Projects from the bleeding edge
Last month, I offered some thoughts about "the end of scarcity". That post included a reference to Sarah Wendell's "A conversation that can't be controlled", a chapter in the third section of Book: A Futurist's Manifesto. Now that the section and full book have been published, I wanted to return to Wendell's essay.
The co-founder of Smart Bitches Trashy Books (SBTB), a review site for romance novels, Wendell sees the interaction between readers and writers, as well as with other readers and maybe even publishers, as more than healthy. In her view, it is inevitable:
"Readers, like any other consumer of media, are not content to passively consume. Allowing their consumption to become interaction, regardless of whether that interaction is laudatory, is part of selling books now. The reader’s voice is important, as is her opinion and what she does next with her opinion. Listening to the reader and allowing the conversation to grow is essential—and is my favorite part of the Smart Bitches website."
In explaining her point of view, Wendell cites Clay Shirky's Cognitive Surplus, which argues that "that people are now learning how to use more constructively the free time afforded to them since the 1940s for creative acts rather than consumptive ones, particularly with the advent of online tools that allow new forms of collaboration." Even when people consume, they want to also interact.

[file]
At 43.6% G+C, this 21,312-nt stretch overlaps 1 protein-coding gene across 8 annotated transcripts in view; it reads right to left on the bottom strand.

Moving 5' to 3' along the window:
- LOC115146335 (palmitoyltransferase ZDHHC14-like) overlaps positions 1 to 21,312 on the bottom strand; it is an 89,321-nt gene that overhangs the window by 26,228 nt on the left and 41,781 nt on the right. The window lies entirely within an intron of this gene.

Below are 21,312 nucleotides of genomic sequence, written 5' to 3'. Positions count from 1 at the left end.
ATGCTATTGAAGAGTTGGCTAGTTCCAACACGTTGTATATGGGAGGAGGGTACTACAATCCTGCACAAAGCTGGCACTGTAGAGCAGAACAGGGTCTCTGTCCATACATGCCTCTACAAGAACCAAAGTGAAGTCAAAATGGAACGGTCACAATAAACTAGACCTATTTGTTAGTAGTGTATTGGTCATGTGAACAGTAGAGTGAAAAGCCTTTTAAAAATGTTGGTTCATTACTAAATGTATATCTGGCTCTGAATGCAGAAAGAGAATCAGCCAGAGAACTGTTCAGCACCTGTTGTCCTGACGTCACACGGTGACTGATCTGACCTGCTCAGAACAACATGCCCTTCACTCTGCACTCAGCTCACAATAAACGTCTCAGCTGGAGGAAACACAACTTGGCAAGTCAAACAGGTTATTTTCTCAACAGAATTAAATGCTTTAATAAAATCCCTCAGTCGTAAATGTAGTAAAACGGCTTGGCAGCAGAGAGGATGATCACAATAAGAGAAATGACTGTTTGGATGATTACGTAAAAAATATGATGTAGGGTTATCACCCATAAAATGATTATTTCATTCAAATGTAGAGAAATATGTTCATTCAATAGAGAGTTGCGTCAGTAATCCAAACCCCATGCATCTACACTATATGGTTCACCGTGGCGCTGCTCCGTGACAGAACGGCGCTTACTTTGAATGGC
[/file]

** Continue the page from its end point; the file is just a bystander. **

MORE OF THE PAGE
The third section of the book includes 11 examples of what we call "projects from the bleeding edge". Founded in 2005, SBTB is well-established when compared to the other featured efforts, but it remains bleeding edge in its focus on community.
About Manifesto: You can now read Wendell's chapter online, where it is hosted on the PressBooks site. The complete book can also be purchased in print, digital and bundled formats through O'Reilly Media and in print and digital formats at major book retailing sites. I've noted elsewhere that the royalties for the book are being used to fund the development of PressBooks, and for that reason I encourage you to consider buying the book.